Kalish finds his sea legs
Outfielder adjusts to Double A game
There are times during pregame introductions when Ryan Kalish is tempted to imitate an elementary school student watching a scary movie. Or, in his words, “I’m, like, covering my eyes.’’ It’s hard to avoid the giant numbers up on the center-field screens that tell a story Kalish isn’t itching to hear.
“It’s really something I’m trying to [avoid],’’ he said. “But every now and then I’ll just catch it. If you catch it like that you can’t get mad at it. But I really try and stay away from it. I haven’t really been paying attention to the numbers too much, which is a good thing for me because the more I look at that stuff, the worse I do.’’
Kalish couldn’t do much worse than his first foray into Double A. After he was called up in May from Salem, Va., the outfielder hit .133 for the month, with eight hits in 60 at-bats. Since then, though, adjustments have been made, nerves have been calmed, and Kalish is up to a far more palatable .245 average, including five hits in his last 12 at-bats.
“It wasn’t really anything mechanically,’’ Kalish said. “It was like a mental thing. I was building everything up, like, ‘Oh, my God! I’m in Double A.’ Most of the fastballs I see now have a little movement on them and stuff. That’s to be expected. I would get up to the plate and be like, ‘All right, I need to get a hit. I need to get a hit.’ Then 0-1, ‘Oh, my God! One more strike it’s 0-2.’
“Now it’s just like I’m trying to see a pitch and hit it hard rather than get a hit. When you think like that the chances of you doing better are a lot better than if I’m going up there putting that pressure on myself. I feel a lot better.’’
Kalish, 21, decided he needed to succeed immediately, which he discovered was a near impossible goal. That’s something the Sox have seen with numerous prospects promoted to Portland in recent seasons. Baseball has returned to being fun for Kalish now that he has realized his coaches and organization have confidence in him.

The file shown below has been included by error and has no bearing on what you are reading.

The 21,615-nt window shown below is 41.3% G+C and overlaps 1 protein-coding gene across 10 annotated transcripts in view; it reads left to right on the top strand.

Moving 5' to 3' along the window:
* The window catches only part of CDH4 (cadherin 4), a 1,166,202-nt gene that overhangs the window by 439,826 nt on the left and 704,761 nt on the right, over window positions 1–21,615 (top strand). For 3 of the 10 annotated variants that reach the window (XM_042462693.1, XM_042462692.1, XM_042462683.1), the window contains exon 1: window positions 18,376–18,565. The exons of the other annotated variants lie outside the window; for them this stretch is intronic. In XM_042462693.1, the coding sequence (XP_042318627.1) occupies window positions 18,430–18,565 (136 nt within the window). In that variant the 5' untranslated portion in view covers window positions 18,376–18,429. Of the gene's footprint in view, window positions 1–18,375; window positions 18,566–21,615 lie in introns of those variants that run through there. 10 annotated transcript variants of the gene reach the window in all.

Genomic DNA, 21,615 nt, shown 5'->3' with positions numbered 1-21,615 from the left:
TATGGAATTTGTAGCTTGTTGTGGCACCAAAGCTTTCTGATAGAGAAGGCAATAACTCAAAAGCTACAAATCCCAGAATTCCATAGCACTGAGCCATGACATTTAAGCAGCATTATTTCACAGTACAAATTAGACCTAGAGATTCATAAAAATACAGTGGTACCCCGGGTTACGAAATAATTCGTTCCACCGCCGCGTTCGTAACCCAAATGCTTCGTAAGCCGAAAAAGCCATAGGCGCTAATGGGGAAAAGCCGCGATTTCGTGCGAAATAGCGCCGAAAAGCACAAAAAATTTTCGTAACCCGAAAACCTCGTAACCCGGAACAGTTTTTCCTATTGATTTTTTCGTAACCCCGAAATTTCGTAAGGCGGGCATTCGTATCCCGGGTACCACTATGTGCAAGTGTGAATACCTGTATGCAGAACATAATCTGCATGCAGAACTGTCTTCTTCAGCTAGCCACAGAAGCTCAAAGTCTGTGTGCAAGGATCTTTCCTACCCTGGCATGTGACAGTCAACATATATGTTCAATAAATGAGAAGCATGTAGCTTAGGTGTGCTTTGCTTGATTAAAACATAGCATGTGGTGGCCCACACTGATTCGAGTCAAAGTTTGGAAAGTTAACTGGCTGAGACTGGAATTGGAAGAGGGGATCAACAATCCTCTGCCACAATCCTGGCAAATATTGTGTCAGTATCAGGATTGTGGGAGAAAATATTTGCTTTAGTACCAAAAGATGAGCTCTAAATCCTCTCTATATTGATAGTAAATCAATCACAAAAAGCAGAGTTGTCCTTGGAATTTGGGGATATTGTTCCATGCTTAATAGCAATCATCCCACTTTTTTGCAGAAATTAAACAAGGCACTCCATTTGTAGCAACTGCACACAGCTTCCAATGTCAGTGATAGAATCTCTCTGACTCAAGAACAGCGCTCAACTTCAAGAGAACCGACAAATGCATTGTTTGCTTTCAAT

“I’m a really high goal-oriented person,’’ Kalish said. “I want to strive as fast as possible and think I should have, when I’ve got to just relax because it doesn’t matter right now. You’re young and you just got called up. You’re going to have time to prove yourself and I feel like I wanted to come in here and just get moved up again real quick.’’
He’s concentrating on staying behind the ball, not adding to a pitch’s speed by jumping at it, by drifting toward it. He has learned that Double A pitchers throw hard, but he’s finding he recognizes pitches better. So his walks are up and strikeouts are down. He is getting on base and demonstrating bat control.
“We’ve seen the at-bats slow down on him,’’ said Mike Hazen, Red Sox director of player personnel. “We’re seeing him chase up in the zone less. We’re seeing him square up balls more consistently, those things that happen when players are focused on seeing the ball, as opposed to ‘Oh, my God! I’ve got to get a hit right here,’ or, ‘Oh, my God! I don’t have an extra-base hit in the last 10 days.’
“We’re seeing the consistency develop.’’
Navarro, 21, lost nearly eight weeks this season because of surgery on a broken hamate bone. He returned to hit .319 with four homers and 17 RBIs in 23 games with Salem.
“We still feel like we have a pretty good crop of shortstops,’’ Hazen said, mentioning Oscar Tejeda, Derrik Gibson, Jose Garcia, and Ryan Dent. “It’s hard when you lose a guy at the top because they’re the most prominent.’’
Amalie Benjamin can be reached at firstname.lastname@example.org.